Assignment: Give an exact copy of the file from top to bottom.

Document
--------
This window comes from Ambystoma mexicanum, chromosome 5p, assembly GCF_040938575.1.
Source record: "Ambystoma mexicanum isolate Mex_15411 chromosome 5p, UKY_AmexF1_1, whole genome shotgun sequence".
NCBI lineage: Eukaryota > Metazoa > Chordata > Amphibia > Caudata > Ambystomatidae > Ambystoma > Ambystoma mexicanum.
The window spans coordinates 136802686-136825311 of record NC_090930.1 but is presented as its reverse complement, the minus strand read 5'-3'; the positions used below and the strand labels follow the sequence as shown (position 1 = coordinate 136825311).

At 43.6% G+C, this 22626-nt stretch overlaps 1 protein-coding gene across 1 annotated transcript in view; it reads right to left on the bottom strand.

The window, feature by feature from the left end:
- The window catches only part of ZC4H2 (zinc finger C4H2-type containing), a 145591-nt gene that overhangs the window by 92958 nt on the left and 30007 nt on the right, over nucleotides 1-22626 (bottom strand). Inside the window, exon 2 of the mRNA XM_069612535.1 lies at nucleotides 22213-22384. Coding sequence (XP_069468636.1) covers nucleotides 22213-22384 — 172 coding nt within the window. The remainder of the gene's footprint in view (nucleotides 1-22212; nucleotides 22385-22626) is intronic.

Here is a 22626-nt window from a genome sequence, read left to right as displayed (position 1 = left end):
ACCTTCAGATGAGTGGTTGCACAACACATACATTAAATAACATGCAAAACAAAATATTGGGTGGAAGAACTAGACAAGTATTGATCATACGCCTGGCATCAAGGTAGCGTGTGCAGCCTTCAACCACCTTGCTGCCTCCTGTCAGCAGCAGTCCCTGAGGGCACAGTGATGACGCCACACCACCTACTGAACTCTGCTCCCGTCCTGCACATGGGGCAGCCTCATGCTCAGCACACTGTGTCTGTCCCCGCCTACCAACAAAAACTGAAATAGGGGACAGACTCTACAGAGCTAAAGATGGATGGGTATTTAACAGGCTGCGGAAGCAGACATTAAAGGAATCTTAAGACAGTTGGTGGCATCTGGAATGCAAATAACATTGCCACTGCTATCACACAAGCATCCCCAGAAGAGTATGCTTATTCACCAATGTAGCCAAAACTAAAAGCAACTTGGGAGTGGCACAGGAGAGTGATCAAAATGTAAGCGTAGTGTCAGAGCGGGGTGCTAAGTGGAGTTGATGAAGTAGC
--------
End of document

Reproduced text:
This window comes from Ambystoma mexicanum, chromosome 5p, assembly GCF_040938575.1.
Source record: "Ambystoma mexicanum isolate Mex_15411 chromosome 5p, UKY_AmexF1_1, whole genome shotgun sequence".
NCBI lineage: Eukaryota > Metazoa > Chordata > Amphibia > Caudata > Ambystomatidae > Ambystoma > Ambystoma mexicanum.
The window spans coordinates 136802686-136825311 of record NC_090930.1 but is presented as its reverse complement, the minus strand read 5'-3'; the positions used below and the strand labels follow the sequence as shown (position 1 = coordinate 136825311).

At 43.6% G+C, this 22626-nt stretch overlaps 1 protein-coding gene across 1 annotated transcript in view; it reads right to left on the bottom strand.

The window, feature by feature from the left end:
- The window catches only part of ZC4H2 (zinc finger C4H2-type containing), a 145591-nt gene that overhangs the window by 92958 nt on the left and 30007 nt on the right, over nucleotides 1-22626 (bottom strand). Inside the window, exon 2 of the mRNA XM_069612535.1 lies at nucleotides 22213-22384. Coding sequence (XP_069468636.1) covers nucleotides 22213-22384 — 172 coding nt within the window. The remainder of the gene's footprint in view (nucleotides 1-22212; nucleotides 22385-22626) is intronic.

Here is a 22626-nt window from a genome sequence, read left to right as displayed (position 1 = left end):
ACCTTCAGATGAGTGGTTGCACAACACATACATTAAATAACATGCAAAACAAAATATTGGGTGGAAGAACTAGACAAGTATTGATCATACGCCTGGCATCAAGGTAGCGTGTGCAGCCTTCAACCACCTTGCTGCCTCCTGTCAGCAGCAGTCCCTGAGGGCACAGTGATGACGCCACACCACCTACTGAACTCTGCTCCCGTCCTGCACATGGGGCAGCCTCATGCTCAGCACACTGTGTCTGTCCCCGCCTACCAACAAAAACTGAAATAGGGGACAGACTCTACAGAGCTAAAGATGGATGGGTATTTAACAGGCTGCGGAAGCAGACATTAAAGGAATCTTAAGACAGTTGGTGGCATCTGGAATGCAAATAACATTGCCACTGCTATCACACAAGCATCCCCAGAAGAGTATGCTTATTCACCAATGTAGCCAAAACTAAAAGCAACTTGGGAGTGGCACAGGAGAGTGATCAAAATGTAAGCGTAGTGTCAGAGCGGGGTGCTAAGTGGAGTTGATGAAGTAGC